The Power of Chatbots

A while ago lots of people were saying chatbots were going to revolutionise the online world, but most of them turned out to be irritating and not all that useful. It seemed like the fabled chatbot era was over before it began. Since those ‘dark’ times, a lot has changed and the technology has finally started to catch up with the hype, with chatbots (or conversational AI) now able to be used across webchat, messenger services and using voice through voice assistants and traditional phone call IVRs.

So What Are Chatbots?

Chatbots are essentially a service that users interact with via an interface, often appearing as a pop up on the side or bottom of a website, in a messenger or other mobile app. The good ones are focussed on helping people with questions about products or services or to complete tasks or transactions. All of this is done with the aim of taking the more mundane, repetitive processes off the customer service teams so they can be better utilised to deal with more complex issues that machines can’t manage.
Driven by Artificial Intelligence (AI), they seek to mimic human interactions without trying to pretend to be one. They provide real-time interaction with your business any time of the day or night , enabling businesses to service more people more efficiently and, if done right, improve customer satisfaction at the same time.

 Using a chatbot to book flights. Users input their data like destination and dates, and the chatbot returns relevant results. Image source.

Brief History of Chatbots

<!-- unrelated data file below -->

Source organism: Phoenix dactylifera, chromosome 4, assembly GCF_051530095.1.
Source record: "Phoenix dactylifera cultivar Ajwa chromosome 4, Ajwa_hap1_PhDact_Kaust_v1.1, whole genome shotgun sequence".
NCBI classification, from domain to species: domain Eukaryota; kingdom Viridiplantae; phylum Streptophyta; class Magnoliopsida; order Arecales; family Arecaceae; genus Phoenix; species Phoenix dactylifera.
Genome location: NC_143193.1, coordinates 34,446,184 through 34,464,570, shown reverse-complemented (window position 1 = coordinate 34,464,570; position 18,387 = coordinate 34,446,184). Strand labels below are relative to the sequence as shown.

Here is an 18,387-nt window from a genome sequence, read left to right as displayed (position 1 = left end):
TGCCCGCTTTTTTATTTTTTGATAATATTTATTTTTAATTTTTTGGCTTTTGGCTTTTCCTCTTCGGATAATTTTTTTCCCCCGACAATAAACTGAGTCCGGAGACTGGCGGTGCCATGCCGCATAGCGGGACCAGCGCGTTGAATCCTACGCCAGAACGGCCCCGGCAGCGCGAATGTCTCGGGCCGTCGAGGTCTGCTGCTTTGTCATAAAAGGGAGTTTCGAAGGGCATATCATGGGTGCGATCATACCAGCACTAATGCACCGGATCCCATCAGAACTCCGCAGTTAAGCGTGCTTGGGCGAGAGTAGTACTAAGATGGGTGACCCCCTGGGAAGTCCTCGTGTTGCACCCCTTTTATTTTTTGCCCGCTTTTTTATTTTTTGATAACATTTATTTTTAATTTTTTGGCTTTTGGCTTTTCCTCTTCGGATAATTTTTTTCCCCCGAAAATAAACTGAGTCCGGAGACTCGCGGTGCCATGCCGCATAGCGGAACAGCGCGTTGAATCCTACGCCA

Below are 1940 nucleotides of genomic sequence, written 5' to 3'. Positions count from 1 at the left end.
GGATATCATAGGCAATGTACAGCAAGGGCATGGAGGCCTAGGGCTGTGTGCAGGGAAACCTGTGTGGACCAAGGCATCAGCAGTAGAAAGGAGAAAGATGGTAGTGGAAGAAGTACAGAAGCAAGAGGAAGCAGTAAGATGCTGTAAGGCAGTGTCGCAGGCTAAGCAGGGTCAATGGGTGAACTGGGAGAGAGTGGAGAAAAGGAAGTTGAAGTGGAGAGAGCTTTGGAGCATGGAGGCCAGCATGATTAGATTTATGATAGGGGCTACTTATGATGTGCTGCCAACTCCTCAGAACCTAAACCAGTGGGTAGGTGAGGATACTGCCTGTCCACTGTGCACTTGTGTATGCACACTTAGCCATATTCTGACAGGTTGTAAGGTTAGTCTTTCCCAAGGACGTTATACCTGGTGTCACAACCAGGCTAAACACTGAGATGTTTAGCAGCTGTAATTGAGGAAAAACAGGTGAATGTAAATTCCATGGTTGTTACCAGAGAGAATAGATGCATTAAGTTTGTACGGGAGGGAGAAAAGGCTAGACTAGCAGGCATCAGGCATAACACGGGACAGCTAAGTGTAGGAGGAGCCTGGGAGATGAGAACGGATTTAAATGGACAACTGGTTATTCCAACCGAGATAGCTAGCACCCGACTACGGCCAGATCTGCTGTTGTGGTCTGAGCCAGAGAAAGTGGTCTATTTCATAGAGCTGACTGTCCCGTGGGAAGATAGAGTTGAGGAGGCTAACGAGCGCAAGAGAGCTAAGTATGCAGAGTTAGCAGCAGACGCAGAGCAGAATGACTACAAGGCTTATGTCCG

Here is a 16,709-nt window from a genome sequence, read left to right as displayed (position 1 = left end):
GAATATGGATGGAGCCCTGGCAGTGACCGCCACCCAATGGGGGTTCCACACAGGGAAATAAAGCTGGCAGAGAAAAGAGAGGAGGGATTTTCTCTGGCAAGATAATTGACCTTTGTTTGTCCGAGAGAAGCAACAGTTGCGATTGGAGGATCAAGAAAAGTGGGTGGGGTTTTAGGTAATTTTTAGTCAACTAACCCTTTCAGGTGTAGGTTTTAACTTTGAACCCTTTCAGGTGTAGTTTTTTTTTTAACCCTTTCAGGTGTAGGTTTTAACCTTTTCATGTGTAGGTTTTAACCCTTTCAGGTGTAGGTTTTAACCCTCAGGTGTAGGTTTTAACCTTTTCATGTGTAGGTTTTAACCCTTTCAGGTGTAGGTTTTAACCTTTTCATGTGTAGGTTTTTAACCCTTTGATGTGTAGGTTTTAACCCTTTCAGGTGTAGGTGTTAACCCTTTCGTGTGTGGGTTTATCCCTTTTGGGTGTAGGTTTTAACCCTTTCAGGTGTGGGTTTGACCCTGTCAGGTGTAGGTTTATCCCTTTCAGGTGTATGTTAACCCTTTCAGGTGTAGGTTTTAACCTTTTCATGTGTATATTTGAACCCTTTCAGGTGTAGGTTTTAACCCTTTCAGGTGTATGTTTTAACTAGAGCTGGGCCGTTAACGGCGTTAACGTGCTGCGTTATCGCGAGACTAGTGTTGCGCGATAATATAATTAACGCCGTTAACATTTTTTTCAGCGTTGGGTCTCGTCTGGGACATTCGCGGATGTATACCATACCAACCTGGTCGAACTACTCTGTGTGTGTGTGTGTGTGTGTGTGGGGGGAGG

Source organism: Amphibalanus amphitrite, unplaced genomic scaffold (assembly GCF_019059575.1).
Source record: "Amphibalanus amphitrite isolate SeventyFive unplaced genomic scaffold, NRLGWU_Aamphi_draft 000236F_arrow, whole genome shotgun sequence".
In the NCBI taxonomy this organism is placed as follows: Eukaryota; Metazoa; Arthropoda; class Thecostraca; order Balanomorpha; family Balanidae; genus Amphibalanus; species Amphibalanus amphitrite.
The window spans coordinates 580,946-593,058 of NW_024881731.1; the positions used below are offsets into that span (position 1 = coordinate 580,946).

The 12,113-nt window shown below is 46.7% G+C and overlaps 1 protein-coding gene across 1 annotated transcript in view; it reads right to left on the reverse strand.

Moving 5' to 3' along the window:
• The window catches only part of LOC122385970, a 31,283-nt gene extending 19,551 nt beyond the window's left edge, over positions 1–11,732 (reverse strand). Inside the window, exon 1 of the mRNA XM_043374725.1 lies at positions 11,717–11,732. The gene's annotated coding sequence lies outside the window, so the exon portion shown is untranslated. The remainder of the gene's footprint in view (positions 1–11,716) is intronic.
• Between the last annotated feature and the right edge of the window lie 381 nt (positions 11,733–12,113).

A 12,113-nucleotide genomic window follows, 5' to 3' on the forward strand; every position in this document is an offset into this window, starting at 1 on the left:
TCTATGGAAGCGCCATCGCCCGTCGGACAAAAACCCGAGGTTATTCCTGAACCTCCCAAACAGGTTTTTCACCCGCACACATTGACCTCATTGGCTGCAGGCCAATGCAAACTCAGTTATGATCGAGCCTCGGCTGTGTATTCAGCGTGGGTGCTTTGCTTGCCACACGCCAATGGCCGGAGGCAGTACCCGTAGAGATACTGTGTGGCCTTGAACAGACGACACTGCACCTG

Since the 1960s people have attempted to create an intelligent human/computer interaction based on a natural language model - a model based on interpreting and understanding language as humans use it, based on typing or speaking in plain English. The idea has permeated pop culture for a generation or more from Hal in ‘Space Odyssey’ through to more recent times like the character in ‘Her’ that Joaquin Phoenix falls in love with.

One of the original (and probably the most famous) bots was ELIZA - a chatbot therapist who offered some basic advice to her “patients”.

A ‘conversation with ELIZA’. From the 70’s to 2010 there were numerous other attempts to master the domain. Strangely, most of these bots always offered medical advice or assistance. Image source.

Then in 2010 Apple gave birth to Siri. Siri is not classified as a chatbot but rather a ‘personal assistant’. The technology is widely regarded as the catalyst that spurred the rapid growth of the Natural Language and AI bot landscape.

How Do They Work

A chatbot is regarded as the simplest form of conversational AI, which allows a computer to understand, process and respond to text and voice. A very basic model will use a template and ‘listen’ for specific keywords. In this simple model, if the ‘right’ keywords aren’t used, then the chatbot can’t effectively interact as it has a limited number of outputs, based on inputs from users.

More advanced chatbots use Natural Language Processing (NLP) or Natural Language Understanding to help computers comprehend requests and allow them to respond within the context. Chatbots using NLP understand the context and meaning behind a query, even when it doesn’t use a specified set of keywords. These chatbots also use Machine Learning (ML) to train their knowledge base to better understand topics and areas of expertise, allowing them to become more helpful to users as time goes on.

A virtual assistant like Siri will use a more complex conversational AI model. The assistant should be able to understand and respond to basic conversations and understand the nuances of the conversation. The first complex interaction is the language model and understanding the request, and the second part is to identify the action that needs to be taken to fulfil the request.